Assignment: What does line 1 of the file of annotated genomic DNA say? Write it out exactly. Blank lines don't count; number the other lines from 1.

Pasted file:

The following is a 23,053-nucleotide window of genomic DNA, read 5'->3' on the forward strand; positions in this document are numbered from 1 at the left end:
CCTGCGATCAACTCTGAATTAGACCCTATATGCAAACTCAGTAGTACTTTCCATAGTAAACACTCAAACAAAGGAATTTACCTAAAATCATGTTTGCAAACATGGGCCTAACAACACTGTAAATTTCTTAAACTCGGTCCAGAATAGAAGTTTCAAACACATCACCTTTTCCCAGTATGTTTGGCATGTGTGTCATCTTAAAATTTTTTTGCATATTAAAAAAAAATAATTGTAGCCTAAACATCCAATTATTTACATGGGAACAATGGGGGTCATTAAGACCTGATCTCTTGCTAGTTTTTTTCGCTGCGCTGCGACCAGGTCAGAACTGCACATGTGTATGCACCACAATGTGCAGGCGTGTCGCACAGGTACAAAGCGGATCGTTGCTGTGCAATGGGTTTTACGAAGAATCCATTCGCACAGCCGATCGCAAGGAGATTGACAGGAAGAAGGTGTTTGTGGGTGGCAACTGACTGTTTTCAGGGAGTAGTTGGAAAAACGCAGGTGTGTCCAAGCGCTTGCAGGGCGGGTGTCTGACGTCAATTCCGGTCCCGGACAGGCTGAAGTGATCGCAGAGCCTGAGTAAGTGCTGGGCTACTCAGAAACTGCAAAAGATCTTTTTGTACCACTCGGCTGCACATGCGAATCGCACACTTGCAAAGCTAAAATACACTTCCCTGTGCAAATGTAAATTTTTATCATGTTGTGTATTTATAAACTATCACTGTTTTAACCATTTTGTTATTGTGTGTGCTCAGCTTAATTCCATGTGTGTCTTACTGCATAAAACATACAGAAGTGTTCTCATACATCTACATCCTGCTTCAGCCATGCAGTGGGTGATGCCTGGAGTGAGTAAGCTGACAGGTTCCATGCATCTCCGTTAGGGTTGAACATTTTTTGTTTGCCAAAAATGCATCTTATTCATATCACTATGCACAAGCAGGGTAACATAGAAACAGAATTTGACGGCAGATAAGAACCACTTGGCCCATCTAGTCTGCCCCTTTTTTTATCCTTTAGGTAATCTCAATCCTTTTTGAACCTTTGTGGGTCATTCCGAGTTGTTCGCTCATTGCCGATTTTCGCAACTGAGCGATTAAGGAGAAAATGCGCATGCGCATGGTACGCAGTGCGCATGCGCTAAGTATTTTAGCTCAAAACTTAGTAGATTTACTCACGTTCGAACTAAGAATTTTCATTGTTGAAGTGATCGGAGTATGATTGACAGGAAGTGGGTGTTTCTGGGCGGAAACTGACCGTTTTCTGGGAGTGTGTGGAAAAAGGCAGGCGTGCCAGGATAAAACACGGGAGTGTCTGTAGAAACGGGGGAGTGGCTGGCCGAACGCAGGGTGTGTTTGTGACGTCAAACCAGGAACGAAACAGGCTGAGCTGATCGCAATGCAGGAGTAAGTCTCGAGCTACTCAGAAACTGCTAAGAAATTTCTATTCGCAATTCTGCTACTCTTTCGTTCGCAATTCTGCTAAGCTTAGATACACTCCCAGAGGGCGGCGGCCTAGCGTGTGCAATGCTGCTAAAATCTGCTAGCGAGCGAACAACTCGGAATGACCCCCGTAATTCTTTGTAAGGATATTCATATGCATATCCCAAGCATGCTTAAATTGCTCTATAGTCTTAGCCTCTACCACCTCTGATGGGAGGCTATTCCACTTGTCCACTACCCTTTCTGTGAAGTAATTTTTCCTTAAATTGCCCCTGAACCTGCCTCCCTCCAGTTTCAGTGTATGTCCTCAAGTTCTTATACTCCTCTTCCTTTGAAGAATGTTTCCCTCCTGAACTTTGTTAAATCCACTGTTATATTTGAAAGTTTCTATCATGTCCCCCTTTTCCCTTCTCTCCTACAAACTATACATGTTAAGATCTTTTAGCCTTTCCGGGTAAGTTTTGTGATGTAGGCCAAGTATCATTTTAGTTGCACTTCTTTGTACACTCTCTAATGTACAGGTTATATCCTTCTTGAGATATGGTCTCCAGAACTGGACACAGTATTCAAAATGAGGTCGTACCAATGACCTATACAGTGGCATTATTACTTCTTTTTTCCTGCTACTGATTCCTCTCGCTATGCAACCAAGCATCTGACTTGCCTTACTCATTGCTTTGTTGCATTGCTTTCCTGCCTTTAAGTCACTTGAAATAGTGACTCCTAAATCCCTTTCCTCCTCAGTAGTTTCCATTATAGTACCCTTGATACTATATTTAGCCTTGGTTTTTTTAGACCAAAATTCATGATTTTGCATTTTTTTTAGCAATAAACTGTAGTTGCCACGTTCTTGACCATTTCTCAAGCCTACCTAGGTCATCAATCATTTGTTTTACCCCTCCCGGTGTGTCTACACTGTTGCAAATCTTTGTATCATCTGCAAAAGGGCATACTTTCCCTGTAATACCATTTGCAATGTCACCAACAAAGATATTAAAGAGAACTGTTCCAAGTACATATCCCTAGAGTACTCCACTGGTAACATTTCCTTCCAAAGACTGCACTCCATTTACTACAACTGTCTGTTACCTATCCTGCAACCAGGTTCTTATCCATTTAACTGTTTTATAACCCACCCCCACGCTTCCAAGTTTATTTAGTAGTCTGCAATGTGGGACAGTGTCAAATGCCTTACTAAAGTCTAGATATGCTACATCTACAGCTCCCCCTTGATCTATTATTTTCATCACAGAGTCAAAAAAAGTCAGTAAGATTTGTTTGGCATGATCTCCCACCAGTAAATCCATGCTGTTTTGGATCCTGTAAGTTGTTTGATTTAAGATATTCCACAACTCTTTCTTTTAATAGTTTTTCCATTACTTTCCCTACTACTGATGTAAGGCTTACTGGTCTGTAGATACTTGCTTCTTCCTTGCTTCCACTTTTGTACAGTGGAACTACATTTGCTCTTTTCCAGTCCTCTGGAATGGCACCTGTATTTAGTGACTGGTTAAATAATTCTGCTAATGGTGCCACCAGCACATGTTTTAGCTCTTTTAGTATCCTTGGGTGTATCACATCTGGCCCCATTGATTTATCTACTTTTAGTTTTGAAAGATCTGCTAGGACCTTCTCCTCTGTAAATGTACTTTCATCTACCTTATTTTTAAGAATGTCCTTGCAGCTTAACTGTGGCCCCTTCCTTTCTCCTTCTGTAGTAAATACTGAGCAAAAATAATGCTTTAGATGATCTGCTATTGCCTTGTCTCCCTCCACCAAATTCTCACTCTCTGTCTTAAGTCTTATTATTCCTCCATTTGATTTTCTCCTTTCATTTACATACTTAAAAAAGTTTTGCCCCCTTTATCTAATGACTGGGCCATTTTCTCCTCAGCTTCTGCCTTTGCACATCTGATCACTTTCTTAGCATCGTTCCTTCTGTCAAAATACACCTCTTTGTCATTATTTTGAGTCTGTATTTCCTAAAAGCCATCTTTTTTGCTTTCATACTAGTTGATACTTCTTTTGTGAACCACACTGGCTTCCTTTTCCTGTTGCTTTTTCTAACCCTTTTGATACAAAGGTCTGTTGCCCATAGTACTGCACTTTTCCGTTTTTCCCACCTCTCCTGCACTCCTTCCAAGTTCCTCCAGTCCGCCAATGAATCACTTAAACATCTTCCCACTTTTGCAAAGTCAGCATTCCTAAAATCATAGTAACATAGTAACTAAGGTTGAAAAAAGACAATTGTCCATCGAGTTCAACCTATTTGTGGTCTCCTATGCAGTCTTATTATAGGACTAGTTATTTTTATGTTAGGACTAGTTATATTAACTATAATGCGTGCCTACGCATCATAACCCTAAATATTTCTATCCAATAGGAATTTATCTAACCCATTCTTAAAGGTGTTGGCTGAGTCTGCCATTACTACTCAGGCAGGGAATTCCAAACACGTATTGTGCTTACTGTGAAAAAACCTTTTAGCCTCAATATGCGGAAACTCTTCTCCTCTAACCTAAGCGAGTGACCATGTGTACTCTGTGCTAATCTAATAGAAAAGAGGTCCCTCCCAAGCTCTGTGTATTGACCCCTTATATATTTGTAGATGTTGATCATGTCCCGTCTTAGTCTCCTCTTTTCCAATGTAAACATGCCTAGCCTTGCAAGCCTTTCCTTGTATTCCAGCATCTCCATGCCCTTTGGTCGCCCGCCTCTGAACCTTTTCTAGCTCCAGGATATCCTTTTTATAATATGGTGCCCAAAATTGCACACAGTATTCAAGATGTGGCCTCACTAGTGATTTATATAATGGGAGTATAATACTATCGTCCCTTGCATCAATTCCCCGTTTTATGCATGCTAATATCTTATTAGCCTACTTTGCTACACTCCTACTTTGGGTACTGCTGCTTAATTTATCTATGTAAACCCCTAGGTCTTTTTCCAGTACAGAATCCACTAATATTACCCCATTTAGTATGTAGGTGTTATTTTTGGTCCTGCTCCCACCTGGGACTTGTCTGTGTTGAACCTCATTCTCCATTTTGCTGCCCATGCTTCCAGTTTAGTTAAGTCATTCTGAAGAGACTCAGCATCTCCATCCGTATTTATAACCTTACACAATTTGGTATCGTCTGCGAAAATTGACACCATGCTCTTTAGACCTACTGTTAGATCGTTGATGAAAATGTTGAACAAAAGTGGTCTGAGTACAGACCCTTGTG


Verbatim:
The following is a 23,053-nucleotide window of genomic DNA, read 5'->3' on the forward strand; positions in this document are numbered from 1 at the left end: